Another commonly quoted location is the Woodhead Tunnel, or more precisely one of the 2 closed tunnels as 3 rail tunnels have been dug, with only 1 remaining operational as a rail tunnel. At present 1 of the disused tunnels has a heavy voltage electricity cable running through it along with a narrow gauge rail line for maintenance purposes so this particular tunnel can be discounted. The other tunnel is at present sealed so it remains a possibility, albeit a remote one due to regular activity of rail maintenance gangs and power line maintenance.

If not in Box Hill or Woodhead tunnel’s where could it be. Prior and during WW2 a large number of covered or underground munitions and bomb stores were created, all of these having rail access. Many were decommissioned post WW2 but some stayed open serving their original purpose or operated by defence contractors as secure storage/testing area’s. It is possible that a large underground store could be used to store the SSR, and it is the author’s opinion that if the SSR exists it would be stored in a military storage area rather than a decommissioned rail tunnel where risk of accidental discovery would be much greater.
Some of these surviving WW2 bomb stores are not widely known despite the attempts of Subterranea Britannica (link) to document them. An example of a store used post war and now decommissioned that has not been documented by Subterranea Britannica is the former RAF bomb store at Sudbury Yard, Nottinghamshire which was active until at least the 1970’s and is situated a short distance from a main line and was connected by a rail link capable of taking the heavy main line trains.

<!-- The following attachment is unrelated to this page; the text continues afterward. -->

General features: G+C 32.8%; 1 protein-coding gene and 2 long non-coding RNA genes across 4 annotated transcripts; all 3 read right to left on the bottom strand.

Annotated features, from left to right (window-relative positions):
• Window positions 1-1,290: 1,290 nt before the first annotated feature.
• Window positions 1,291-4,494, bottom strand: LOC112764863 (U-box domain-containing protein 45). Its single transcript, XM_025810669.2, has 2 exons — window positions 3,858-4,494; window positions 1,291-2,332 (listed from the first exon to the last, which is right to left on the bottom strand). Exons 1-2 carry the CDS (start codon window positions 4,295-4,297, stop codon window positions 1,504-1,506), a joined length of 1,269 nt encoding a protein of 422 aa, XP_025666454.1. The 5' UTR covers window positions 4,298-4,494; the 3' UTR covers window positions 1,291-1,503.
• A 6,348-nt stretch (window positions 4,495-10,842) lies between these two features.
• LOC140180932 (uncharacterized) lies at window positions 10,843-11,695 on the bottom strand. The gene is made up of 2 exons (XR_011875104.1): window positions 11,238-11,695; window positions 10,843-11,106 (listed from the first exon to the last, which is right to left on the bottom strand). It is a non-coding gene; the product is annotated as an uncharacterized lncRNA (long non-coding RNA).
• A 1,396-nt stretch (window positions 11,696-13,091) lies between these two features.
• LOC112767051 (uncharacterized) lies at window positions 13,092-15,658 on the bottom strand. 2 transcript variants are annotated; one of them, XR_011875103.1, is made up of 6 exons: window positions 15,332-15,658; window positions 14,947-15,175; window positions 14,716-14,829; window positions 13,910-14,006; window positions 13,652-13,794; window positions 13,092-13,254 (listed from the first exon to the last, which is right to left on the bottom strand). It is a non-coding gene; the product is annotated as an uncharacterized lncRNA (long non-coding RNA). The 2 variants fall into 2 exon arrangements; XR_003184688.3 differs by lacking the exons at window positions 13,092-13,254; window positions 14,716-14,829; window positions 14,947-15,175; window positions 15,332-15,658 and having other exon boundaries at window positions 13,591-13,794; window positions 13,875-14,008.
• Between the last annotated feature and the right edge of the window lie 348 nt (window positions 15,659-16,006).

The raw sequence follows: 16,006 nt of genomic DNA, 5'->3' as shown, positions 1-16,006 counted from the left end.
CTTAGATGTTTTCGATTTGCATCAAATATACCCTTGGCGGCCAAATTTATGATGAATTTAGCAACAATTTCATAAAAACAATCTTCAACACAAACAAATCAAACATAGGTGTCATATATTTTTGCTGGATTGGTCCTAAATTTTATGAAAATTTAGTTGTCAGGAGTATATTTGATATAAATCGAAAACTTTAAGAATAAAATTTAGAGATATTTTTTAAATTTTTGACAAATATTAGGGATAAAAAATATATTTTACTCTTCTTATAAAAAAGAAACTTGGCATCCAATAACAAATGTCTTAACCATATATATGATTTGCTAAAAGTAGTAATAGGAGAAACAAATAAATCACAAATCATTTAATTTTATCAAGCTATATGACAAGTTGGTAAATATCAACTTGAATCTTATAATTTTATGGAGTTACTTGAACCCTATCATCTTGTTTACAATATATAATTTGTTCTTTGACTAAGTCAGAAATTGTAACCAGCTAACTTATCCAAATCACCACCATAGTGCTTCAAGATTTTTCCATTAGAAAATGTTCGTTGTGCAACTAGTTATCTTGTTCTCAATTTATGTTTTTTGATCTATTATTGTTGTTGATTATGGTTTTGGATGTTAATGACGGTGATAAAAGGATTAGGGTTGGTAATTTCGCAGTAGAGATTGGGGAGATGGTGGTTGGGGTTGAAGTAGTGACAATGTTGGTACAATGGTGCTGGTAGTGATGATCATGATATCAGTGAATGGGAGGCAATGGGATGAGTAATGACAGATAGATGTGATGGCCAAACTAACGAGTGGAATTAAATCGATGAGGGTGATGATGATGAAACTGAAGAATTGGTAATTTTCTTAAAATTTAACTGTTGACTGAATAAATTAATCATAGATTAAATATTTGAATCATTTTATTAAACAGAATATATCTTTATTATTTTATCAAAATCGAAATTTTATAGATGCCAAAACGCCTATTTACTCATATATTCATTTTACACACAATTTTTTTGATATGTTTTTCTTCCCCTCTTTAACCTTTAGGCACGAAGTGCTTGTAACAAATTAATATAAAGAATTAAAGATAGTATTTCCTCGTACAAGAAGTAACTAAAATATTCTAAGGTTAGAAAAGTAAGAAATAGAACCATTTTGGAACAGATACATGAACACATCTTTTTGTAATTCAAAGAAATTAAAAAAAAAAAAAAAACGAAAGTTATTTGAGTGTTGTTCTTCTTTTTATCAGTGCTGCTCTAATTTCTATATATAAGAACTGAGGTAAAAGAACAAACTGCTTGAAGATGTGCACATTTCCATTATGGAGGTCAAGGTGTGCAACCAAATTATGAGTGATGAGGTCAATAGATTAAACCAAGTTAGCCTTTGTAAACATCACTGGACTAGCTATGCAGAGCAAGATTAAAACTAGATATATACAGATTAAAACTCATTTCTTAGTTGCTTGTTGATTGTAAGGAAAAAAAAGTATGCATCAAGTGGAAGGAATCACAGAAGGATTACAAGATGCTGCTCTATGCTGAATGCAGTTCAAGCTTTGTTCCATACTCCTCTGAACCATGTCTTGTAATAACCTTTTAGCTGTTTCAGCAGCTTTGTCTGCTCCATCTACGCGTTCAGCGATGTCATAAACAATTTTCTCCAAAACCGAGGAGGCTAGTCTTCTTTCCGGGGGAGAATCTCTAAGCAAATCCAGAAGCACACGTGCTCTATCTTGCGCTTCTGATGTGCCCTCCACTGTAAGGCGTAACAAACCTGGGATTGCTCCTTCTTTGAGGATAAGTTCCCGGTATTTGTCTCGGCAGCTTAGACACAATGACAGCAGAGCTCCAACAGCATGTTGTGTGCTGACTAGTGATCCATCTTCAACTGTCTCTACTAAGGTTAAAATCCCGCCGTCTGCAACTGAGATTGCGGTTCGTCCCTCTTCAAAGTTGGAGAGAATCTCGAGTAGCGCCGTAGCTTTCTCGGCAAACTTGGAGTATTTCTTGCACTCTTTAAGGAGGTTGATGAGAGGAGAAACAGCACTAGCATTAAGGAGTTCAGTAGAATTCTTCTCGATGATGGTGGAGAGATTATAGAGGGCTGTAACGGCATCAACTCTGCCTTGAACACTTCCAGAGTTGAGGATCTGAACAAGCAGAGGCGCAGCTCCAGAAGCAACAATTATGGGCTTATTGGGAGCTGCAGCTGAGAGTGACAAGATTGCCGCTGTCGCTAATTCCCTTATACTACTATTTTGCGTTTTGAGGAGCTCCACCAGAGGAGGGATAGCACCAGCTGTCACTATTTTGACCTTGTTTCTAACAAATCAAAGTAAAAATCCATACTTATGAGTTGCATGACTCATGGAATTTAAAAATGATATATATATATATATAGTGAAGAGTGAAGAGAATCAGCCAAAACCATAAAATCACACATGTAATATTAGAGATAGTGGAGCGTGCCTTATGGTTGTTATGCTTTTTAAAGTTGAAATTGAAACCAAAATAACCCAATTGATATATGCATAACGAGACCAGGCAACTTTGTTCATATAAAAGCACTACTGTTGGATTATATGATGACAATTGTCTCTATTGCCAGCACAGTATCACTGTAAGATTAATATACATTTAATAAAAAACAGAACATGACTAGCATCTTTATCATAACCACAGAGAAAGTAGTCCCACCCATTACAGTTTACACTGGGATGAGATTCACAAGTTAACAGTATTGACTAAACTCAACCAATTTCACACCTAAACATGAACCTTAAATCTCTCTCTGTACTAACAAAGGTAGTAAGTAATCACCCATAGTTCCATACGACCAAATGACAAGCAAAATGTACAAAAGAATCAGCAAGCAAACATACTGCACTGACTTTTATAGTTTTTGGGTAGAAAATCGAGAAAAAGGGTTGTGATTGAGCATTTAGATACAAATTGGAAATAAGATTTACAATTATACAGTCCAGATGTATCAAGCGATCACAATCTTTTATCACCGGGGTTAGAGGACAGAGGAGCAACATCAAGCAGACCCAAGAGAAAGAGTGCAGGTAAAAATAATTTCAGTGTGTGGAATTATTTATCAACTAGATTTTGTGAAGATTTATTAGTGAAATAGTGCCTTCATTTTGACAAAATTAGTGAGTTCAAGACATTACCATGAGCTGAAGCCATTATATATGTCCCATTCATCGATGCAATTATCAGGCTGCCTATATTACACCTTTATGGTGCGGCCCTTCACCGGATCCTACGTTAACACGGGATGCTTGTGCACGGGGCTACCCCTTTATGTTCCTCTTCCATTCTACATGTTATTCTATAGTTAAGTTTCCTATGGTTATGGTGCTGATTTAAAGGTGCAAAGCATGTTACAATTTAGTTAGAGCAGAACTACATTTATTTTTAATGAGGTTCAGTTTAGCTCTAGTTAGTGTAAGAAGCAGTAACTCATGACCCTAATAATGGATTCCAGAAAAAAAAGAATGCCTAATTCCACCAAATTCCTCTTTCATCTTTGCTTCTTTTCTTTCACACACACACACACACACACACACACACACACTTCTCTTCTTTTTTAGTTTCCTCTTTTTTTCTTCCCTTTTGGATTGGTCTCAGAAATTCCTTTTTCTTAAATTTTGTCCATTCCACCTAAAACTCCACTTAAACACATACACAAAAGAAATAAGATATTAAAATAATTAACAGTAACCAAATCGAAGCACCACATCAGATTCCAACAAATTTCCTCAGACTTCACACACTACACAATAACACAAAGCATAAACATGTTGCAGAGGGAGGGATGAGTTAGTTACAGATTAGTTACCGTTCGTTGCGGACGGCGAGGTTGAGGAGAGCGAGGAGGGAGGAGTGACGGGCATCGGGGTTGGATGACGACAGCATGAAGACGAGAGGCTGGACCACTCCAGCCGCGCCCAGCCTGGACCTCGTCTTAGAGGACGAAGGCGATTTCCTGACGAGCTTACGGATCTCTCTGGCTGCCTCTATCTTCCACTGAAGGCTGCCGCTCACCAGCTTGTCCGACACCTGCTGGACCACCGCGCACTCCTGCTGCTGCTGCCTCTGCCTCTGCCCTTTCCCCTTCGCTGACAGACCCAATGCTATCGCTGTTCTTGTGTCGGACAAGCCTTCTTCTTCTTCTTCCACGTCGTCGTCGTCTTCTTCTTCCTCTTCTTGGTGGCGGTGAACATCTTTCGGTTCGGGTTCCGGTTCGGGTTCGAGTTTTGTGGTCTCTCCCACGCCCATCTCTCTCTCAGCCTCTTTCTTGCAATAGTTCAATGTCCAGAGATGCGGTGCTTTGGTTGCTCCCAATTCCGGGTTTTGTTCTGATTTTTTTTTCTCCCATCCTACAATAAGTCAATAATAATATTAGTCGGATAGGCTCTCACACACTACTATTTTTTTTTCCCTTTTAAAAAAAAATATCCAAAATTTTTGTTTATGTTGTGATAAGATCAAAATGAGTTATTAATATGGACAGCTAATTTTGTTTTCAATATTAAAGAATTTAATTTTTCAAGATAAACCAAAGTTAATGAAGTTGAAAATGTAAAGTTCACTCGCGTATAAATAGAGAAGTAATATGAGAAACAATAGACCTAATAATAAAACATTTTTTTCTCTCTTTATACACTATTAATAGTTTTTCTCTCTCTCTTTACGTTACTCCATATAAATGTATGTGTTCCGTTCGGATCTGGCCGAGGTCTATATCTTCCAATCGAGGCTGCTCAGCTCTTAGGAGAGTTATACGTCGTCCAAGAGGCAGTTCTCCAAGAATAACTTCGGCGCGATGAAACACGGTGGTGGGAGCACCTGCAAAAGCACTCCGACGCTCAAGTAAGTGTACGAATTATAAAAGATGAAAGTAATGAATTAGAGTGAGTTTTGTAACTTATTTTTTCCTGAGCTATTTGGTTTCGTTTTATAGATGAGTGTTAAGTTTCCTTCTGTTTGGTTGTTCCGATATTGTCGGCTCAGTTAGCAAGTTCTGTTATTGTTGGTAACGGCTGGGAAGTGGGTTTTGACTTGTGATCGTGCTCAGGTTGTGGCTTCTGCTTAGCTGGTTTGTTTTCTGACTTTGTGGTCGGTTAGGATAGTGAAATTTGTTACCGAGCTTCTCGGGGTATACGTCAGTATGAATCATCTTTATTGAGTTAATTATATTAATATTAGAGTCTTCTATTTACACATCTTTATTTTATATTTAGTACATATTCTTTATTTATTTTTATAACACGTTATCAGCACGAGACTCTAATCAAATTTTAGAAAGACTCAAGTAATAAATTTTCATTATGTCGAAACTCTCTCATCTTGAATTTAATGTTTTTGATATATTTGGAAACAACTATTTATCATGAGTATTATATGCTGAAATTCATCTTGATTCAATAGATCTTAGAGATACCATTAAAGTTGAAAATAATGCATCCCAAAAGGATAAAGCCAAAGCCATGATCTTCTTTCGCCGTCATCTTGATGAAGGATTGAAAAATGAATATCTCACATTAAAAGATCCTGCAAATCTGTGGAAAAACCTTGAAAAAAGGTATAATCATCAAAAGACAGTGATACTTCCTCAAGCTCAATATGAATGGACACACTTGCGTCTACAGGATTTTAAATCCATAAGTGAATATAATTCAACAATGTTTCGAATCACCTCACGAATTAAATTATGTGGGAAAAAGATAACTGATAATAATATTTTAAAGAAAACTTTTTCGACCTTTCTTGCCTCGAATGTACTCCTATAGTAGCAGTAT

So the 64 million dollar question, did the SSR ever exist and does it survive to this day. I would say there is insufficient evidence to say the SSR did exist, but enough circumstantial evidence to say it could possibly have existed. If it did exist at one point does it still exist today, I suspect not. As the cold war came to a close huge defence cuts were initiated in the UK and a prime contender would be the SSR. This in itself leads on to the next question of what happed to the locos?
To cut up a steam locomotive into parts that are unrecognisable would be a major task, not impossible but far from simple quick job. The UK has a very large community of steam enthusiasts who would almost certainly get wind of parts of locos being transported round the country. In the authors opinion a far more likely explanation would be simply to seal them in to their storage area.

The idea of a SSR has been an urban myth for some time, and with urban myths come the Chinese whispers effect where stores of exaggerated and only partially told until they become unrecognisable – this needs to borne in mind whenever a stories are told regarding the SSR.

The idea of a reserve of steam engines is not without precedent – I know of 2 countries that have maintained a steam reserve for use in time of emergency. Sweden maintained a reserve from around 1959 until the early 70’s (albeit for different reasons that the quoted for the British SSR) and Russia still maintains a small steam reserve.